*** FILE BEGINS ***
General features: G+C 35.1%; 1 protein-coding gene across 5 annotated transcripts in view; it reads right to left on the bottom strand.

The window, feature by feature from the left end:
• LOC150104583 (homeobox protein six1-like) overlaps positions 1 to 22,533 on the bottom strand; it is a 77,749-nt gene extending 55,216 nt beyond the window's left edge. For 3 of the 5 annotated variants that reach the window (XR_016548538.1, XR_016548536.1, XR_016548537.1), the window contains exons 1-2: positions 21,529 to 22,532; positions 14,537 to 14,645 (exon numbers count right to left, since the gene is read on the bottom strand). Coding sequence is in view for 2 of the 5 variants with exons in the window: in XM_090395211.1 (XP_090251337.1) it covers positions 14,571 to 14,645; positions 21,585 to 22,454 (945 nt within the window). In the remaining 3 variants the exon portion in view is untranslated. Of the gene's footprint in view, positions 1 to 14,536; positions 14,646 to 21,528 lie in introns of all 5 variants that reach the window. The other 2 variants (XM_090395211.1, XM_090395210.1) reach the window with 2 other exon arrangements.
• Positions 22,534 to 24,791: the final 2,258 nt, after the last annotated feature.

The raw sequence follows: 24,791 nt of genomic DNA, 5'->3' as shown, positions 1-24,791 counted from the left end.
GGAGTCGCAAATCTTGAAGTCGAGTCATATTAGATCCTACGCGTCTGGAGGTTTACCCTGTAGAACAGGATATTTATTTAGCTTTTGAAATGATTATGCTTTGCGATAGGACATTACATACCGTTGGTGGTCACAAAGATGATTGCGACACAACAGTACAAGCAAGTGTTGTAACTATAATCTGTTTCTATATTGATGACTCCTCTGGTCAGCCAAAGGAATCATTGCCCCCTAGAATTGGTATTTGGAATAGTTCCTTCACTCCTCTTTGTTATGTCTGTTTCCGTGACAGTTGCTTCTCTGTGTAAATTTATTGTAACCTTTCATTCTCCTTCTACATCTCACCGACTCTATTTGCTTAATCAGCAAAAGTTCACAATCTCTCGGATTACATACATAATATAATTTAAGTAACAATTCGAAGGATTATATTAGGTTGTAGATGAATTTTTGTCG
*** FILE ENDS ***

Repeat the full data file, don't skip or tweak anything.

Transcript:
General features: G+C 35.1%; 1 protein-coding gene across 5 annotated transcripts in view; it reads right to left on the bottom strand.

The window, feature by feature from the left end:
• LOC150104583 (homeobox protein six1-like) overlaps positions 1 to 22,533 on the bottom strand; it is a 77,749-nt gene extending 55,216 nt beyond the window's left edge. For 3 of the 5 annotated variants that reach the window (XR_016548538.1, XR_016548536.1, XR_016548537.1), the window contains exons 1-2: positions 21,529 to 22,532; positions 14,537 to 14,645 (exon numbers count right to left, since the gene is read on the bottom strand). Coding sequence is in view for 2 of the 5 variants with exons in the window: in XM_090395211.1 (XP_090251337.1) it covers positions 14,571 to 14,645; positions 21,585 to 22,454 (945 nt within the window). In the remaining 3 variants the exon portion in view is untranslated. Of the gene's footprint in view, positions 1 to 14,536; positions 14,646 to 21,528 lie in introns of all 5 variants that reach the window. The other 2 variants (XM_090395211.1, XM_090395210.1) reach the window with 2 other exon arrangements.
• Positions 22,534 to 24,791: the final 2,258 nt, after the last annotated feature.

The raw sequence follows: 24,791 nt of genomic DNA, 5'->3' as shown, positions 1-24,791 counted from the left end.
GGAGTCGCAAATCTTGAAGTCGAGTCATATTAGATCCTACGCGTCTGGAGGTTTACCCTGTAGAACAGGATATTTATTTAGCTTTTGAAATGATTATGCTTTGCGATAGGACATTACATACCGTTGGTGGTCACAAAGATGATTGCGACACAACAGTACAAGCAAGTGTTGTAACTATAATCTGTTTCTATATTGATGACTCCTCTGGTCAGCCAAAGGAATCATTGCCCCCTAGAATTGGTATTTGGAATAGTTCCTTCACTCCTCTTTGTTATGTCTGTTTCCGTGACAGTTGCTTCTCTGTGTAAATTTATTGTAACCTTTCATTCTCCTTCTACATCTCACCGACTCTATTTGCTTAATCAGCAAAAGTTCACAATCTCTCGGATTACATACATAATATAATTTAAGTAACAATTCGAAGGATTATATTAGGTTGTAGATGAATTTTTGTCG